Cause and Effects of Monsoons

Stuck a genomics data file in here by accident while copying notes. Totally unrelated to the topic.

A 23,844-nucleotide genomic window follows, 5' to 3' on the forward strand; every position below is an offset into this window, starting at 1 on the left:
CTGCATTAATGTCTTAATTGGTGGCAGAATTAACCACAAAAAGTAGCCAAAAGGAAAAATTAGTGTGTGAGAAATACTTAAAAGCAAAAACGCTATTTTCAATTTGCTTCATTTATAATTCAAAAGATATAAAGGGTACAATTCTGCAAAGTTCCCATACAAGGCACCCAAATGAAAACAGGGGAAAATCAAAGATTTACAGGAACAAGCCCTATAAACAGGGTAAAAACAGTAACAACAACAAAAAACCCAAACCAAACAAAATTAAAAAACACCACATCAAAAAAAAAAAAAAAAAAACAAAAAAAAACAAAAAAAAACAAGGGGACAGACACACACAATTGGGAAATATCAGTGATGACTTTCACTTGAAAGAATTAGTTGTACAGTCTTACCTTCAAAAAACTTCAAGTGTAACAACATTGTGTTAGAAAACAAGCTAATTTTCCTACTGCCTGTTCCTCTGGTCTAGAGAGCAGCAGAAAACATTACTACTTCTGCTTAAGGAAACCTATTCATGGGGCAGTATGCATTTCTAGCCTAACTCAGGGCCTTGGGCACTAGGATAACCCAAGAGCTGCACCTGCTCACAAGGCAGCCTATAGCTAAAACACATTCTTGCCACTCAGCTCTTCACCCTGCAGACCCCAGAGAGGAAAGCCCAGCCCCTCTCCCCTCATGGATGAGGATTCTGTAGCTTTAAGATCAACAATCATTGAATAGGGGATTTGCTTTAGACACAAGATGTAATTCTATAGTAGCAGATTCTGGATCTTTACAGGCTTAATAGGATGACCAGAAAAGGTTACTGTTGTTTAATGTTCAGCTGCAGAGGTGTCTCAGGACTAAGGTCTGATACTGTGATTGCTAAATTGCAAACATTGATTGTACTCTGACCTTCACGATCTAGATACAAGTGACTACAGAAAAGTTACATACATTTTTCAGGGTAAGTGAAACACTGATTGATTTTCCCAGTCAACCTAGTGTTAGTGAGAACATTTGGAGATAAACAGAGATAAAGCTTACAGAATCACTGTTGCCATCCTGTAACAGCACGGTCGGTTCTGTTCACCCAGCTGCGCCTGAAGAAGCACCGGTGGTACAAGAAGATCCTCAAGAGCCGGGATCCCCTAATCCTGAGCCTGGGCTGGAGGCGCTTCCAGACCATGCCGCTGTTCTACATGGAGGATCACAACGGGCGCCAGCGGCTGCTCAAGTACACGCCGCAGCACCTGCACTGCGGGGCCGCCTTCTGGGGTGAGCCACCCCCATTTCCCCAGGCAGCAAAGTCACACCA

When most people think of a monsoon they see images of torrential downpours and extreme flooding that lasts for weeks on end. However, monsoons are not giant rain storms. In reality a monsoon is the seasonal reversal of the prevailing winds (Hess, 2011). In fact the word monsoon is derived from the Arabic word Mawsim which means “season” (Hess, 2011). Understanding how monsoons work is very important. Monsoons effect over half of the world’s population each year and are both beneficial and harmful (Hess, 2011). The principal monsoon areas are, South and East Asia, Northern Australia and West Africa. Central America and the South-eastern United States also show monsoon tendencies. Monsoons are the result of deviations in the pattern of general circulation. During the summer months the winds move is a sea-to-land movement called Onshore Flow and during the winter the winds move in a land-to-sea movement called Offshore Flow (Hess, 2011). Because of this pattern during the summer months the Onshore Flow bring large amounts of moisture to the land. During the winter the exact opposite happens and the Offshore Flow moves dry air over the land towards to ocean causing very dry condition that can lead to droughts in some areas(Hess, 2011)(“Effects of monsoons,” 2003). There are two major monsoon systems, South Asia and East Asia. The South Asia monsoon is characterized by a very strong onshore flow during the summer and a less pronounced offshore flow during the winter months. The exact opposite is true for East Asia with a strong offshore flow in the winter and a weaker onshore flow during the summer. Outside of the Major systems there are two minor systems, West Africa and the northern part of Australia. Central America and the South-eastern United States can also show monsoon tendencies, but are not classified into a monsoon system (Hess, 2011). The most prominent Monsoon system is the system over South Asia, in the...
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